Painkillers Are Getting Worse
Need help? Call our 24/7 helpline. 855-933-3480

Painkillers Are Getting Worse


Land of the Pained

This week the FDA approved a drug called Hysingla, a long-acting painkiller that, like the recently approved (and controversial) opioid Zohydro, doesn’t contain acetaminophen like other opioids. This comes on the heels of a Washington Post article about America’s addiction to painkillers. I’d call it corporate America’s addiction to money but that’s beside the point and for another section of the newspaper. The Post is reporting that prescriptions for Oxycontin, Percocet and Vicodin have skyrocketed 300% in the last 10 years and that these opioids are the most commonly prescribed medications in America.

The drugs designed to rid Americans of pain are killing them. Forty-six people a day die from overdosing on them, which works out to 17,000 a year. These numbers are up 400% since 1999. And for every one death, 30 more go to the emergency room for an opioid complication. These aren’t strained athletes who need hydrocodone just to move their arms but everyday people we see in traffic and at the grocery store.

Land of the Free Market

As mentioned, last December, the FDA approved Zohydro for release into drug stores from sea to shining sea. It’s a long-acting version of hydrocodone—like a super Vicodin that lasts longer. If the statistics I wrote above on death tolls were for handguns, Zohydro is a rocket launcher. Its own panel of “expert advisers” advised against approving it because Douglas Throckmorton of the FDA thinks that the benefits of the drug “outweigh its risks.” Giving cops machine guns would probably be great for them too but we don’t allow that because of the issues that would come with it.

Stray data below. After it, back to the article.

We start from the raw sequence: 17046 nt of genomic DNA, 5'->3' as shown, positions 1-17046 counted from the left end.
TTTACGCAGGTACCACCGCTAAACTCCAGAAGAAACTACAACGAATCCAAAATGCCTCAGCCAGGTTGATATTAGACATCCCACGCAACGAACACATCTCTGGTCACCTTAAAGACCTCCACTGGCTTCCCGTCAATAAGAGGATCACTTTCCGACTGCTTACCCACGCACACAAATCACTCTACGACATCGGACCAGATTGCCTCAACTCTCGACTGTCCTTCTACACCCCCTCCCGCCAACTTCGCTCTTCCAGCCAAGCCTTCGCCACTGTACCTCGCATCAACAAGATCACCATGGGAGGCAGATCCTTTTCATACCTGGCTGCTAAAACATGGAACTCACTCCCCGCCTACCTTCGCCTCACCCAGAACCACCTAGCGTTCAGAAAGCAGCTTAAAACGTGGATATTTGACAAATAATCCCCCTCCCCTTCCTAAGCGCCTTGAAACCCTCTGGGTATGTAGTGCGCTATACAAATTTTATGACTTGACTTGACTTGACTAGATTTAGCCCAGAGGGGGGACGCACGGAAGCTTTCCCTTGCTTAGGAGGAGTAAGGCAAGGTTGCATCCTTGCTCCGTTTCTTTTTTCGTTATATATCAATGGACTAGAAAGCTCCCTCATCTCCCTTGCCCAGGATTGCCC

What’s the villainously named Throckmorton’s job over at the FDA? He’s the guy who says what goes back to the lab and isn’t ready for Americans yet. But he also claims he’ll put a more stern warning label on the bottle and that he’ll keep a close eye on how Zohydro does in the marketplace. I’ll bet he does. “Big Pharma” spent $2.7 billion dollars from 1998 to 2013 on lobbying because it made over $700 billion dollars during that time.

Deadly Misconceptions

One of the greatest misconceptions about prescription painkillers is that the people overdosing are those who “doctor shopped” or bought them illegally. Actually, 60% of the overdoses come from people who were prescribed by only one doctor and a third of them were on low doses. Ninety percent of people who are in chronic pain (which is defined as pain that lasts longer than three months and has nothing to do with a terminal illness) are prescribed opioids which ironically (and horribly) can actually make some people more sensitive to pain.

Another misconception is that these drugs aren’t addictive when used for the reason they’re made: to treat pain. Actually five to 25% of people who use them get addicted.

Finally, people believe that extended-release versions are safer. Zohydro is one of these and there’s certainly no evidence this is true. It’s just another version of the same thing to make more money, like 3D movies or brown rice at Chipotle. As far as I see it, the industry that claims to help people in pain is actually killing them—and their bottomless wallets.

Any Questions? Call Now To Speak to a Rehab Specialist
(855) 933-3480

About Author

Carlos Herrera is a comedian, photographer and writer whose work can also be found on The Fix . He has been featured in LA Weekly and has performed at The Hollywood Improv among other places.